Greenwich Time received a binder with materials similar to those described by town officials. It contained photocopies of beach cards from the 2005 and 2006 seasons with the names of several individuals and their supposed addresses, which were all in Old Greenwich.  None of the individuals named were listed in telephone directories at the addresses printed on the cards, however. One of the individuals was listed as a Stamford resident.

Photocopies of beach parking stickers from the 2006 and 2004 seasons also were included, as well as several marina permits from 2006.


Kempner continues battle over beach
Greenwich TIME
By Martin B. Cassidy, Staff Writer
Article Launched: 05/27/2008 01:00:00 AM EDT

A Stamford man whose challenge to the town's beach access policy for out-of-towners was dismissed last week will ask a federal judge to reconsider and decide whether the town's sale of beach passes at two off-site facilities is unduly restrictive, his lawyer said.

In a decision released Wednesday, U.S. District Court Judge Janet Hall ruled that the town restricted the free speech rights of Paul Kempner three years ago when police cited him for trespass and the town attempted to charge him a $10 entrance fee to Greenwich Point. The town, which later lowered the entry fee to $5, was ordered to pay Kempner $1 in damages.

Hall ruled against Kempner's bid to have the town's current beach-access fee declared in violation of the First Amendment, saying Kempner showed little evidence of the required intent to visit Greenwich Point or other town beaches in the future.

Kempner declined to comment last week.

"There has been progress here but at a great price," said Joseph Bainton, Kempner's Manhattan-based lawyer. "I think it's sad that it hasn't been decided."

Bainton said he believes it is only a matter of time before Greenwich's beach-access policy and fees for out-of-towners are challenged and overturned because, he said, they restrict free speech and political discussion.

The ruling did not address the substance of Kempner's contention that the current $5 daily beach access fee for nonresidents violates a 2001 state Supreme Court decision that ordered Greenwich to offer reasonable terms of access to nonresidents not accompanied by a town resident.

Town residents may obtain a season pass to town beaches by paying a $27 fee. In addition to the $5 entry fee, out-of-towners must pay a $20 daily fee to park their vehicles at town beaches. Out-of-towners are not allowed to board town ferries unless accompanied by a town resident.

"I think Mr. Kempner is done because he's had the beach policy under which he was arrested declared unconstitutional," Bainton said. "But I'm disappointed Judge Hall didn't want to decide the constitutionality of the current policy during an election year where there is heated debate over who will be the next president of the United States."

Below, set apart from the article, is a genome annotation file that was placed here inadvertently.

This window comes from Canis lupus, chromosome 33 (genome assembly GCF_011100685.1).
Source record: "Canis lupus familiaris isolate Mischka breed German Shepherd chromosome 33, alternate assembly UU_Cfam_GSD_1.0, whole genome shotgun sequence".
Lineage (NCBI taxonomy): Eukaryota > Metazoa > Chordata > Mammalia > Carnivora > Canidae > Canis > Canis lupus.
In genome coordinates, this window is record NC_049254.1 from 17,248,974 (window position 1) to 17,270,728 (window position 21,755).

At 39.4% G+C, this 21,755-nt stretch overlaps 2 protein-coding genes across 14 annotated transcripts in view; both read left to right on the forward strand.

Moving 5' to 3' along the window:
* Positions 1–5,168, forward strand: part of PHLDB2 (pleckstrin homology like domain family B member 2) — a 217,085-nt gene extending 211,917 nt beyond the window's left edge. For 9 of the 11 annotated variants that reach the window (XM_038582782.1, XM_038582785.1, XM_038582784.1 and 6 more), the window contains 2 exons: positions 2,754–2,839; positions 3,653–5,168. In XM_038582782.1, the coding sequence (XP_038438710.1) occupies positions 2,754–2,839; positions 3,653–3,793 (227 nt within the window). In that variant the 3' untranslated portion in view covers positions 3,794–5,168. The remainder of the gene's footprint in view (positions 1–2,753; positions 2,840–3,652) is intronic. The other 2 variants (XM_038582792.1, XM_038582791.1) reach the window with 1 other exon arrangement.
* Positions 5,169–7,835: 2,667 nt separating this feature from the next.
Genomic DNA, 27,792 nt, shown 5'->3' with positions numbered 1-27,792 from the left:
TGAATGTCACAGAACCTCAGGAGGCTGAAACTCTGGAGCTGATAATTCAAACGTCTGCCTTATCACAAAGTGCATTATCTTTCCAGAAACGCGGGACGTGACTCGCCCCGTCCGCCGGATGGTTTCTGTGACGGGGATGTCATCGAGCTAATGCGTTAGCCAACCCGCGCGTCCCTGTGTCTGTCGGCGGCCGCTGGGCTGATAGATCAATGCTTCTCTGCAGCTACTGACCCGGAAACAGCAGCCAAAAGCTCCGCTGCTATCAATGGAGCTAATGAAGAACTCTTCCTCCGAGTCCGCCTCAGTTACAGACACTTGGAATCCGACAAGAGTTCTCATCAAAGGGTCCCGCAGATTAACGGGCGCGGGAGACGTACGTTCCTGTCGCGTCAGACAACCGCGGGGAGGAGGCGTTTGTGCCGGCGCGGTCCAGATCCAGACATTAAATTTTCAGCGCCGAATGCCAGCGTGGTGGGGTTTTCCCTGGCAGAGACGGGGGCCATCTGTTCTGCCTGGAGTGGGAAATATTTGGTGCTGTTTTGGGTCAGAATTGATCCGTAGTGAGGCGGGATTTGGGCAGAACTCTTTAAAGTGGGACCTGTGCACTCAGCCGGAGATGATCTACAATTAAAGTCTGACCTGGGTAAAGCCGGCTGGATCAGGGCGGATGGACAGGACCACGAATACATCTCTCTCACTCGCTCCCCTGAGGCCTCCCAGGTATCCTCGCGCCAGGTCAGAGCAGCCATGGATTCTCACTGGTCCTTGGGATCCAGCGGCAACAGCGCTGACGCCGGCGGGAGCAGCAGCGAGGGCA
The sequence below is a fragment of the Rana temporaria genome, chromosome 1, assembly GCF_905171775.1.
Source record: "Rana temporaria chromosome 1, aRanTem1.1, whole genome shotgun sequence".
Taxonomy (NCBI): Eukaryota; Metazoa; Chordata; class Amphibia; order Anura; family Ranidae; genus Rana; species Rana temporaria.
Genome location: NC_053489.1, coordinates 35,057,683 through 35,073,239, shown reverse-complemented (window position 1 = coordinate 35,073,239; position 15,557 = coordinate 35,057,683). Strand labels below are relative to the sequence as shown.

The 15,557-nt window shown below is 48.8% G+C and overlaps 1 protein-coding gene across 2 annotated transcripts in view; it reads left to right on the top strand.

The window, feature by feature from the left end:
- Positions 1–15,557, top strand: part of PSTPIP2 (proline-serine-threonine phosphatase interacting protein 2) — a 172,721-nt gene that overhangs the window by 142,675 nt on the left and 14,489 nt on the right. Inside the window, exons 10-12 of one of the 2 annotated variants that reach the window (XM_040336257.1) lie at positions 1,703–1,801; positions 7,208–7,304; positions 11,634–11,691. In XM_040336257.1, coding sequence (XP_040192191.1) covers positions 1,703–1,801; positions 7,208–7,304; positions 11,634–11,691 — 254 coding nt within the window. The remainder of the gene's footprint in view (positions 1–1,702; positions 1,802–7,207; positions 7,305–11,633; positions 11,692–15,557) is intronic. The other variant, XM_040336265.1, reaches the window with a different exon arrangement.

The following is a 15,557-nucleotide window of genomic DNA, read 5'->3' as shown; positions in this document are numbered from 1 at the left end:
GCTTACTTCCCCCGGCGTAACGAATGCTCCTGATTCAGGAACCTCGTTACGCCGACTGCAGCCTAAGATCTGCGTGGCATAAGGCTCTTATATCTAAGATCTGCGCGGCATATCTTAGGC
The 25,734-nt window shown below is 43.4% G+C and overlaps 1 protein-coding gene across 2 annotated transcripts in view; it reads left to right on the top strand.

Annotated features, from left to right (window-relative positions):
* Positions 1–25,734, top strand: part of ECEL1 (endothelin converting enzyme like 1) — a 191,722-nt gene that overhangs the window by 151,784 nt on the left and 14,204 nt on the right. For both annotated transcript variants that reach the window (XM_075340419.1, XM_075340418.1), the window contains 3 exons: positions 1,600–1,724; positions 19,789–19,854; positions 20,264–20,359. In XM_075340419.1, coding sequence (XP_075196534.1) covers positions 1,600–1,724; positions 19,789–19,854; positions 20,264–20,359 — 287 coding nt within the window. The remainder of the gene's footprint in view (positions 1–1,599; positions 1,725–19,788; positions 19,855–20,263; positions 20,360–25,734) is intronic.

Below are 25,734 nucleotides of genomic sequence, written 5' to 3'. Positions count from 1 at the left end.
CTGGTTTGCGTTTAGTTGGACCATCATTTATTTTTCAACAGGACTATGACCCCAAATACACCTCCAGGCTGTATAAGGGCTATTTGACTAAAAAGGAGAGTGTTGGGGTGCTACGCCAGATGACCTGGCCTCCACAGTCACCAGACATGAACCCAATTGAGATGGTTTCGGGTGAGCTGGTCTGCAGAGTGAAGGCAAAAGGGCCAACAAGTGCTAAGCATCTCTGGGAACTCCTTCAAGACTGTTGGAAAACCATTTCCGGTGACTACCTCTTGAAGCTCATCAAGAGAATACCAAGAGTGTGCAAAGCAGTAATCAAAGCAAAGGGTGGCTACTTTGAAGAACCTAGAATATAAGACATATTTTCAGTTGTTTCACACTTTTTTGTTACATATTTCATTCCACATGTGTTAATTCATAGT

As it stands, Bainton argued, the current policy would require a presidential campaign worker to spend $5 to enter Greenwich Point, and another $20 in parking fees to campaign at the park, a clear cut impediment to protected free speech.

"Suppose you lived in Westport and wanted to campaign in Greenwich and advocate for any of the three senators running for president," Bainton said. "That would cost you $25 bucks a day. Say you want to go 10 times. You do the arithmetic. I suspect somebody thinks traditional public forums should be open and will bring suit sometime before Labor Day."

Michael Shea, the Hartford litigator who defended the town from Kempner's suit, said that though Hall did not determine if Greenwich's $5 daily access fees is constitutional, she did uphold the town's right to collect fees to cover the cost of the running the facility.

In April the town argued to Hall that the cost of maintaining and running Greenwich beaches came to about $5 a visitor, justifying the price charged out-of-towners, Shea said.

"Though she didn't decide the merit of Mr. Kempner's challenge an encouraging thing for the town was that she said the town has a right to collect fees to pay for the cost of running the beach," Shea said.


Beach fee case dismissed
Greenwich TIME
Martin B. Cassidy
Article Launched: 05/22/2008 01:00:00 AM EDT

Saying a Stamford man offered little proof that he visits Greenwich Point, a federal judge yesterday dismissed his challenge of the town's current beach access fees, but ordered the town to pay him $1 in damages for violating his free speech rights in 2005.

In a decision released yesterday, U.S. District Court Judge Janet Hall ruled that the town three years ago curbed the free speech rights of Paul Kempner, 77, a Stamford shoreline resident and bicyclist, by charging the $10 admission fee. Kempner sued the town claiming the fee restricted his free speech rights.

But Hall also ruled that Kempner and his younger co-plaintiff, James Schwarz, 50, also of Stamford, lacked standing to sue over the current fees because of little evidence they planned to visit Greenwich Point or other town beaches in the future. Kempner has not visited the beach in more than two years, the judge said.

The ruling did not address the substance of Kempner's contention that the current $5 daily beach access fee for nonresidents violates a 2001 state Supreme Court decision that ordered Greenwich to offer reasonable terms of access to nonresidents not accompanied by a town resident.

In granting Kempner nominal damages, Hall said the town did not attempt to defend or justify its earlier $10 fee, and that its decision to adopt the lower $5 a day fee for the 2008 beach season supports Kempner's claim that the prior fee unfairly restricted nonresidents from visiting Greenwich Point.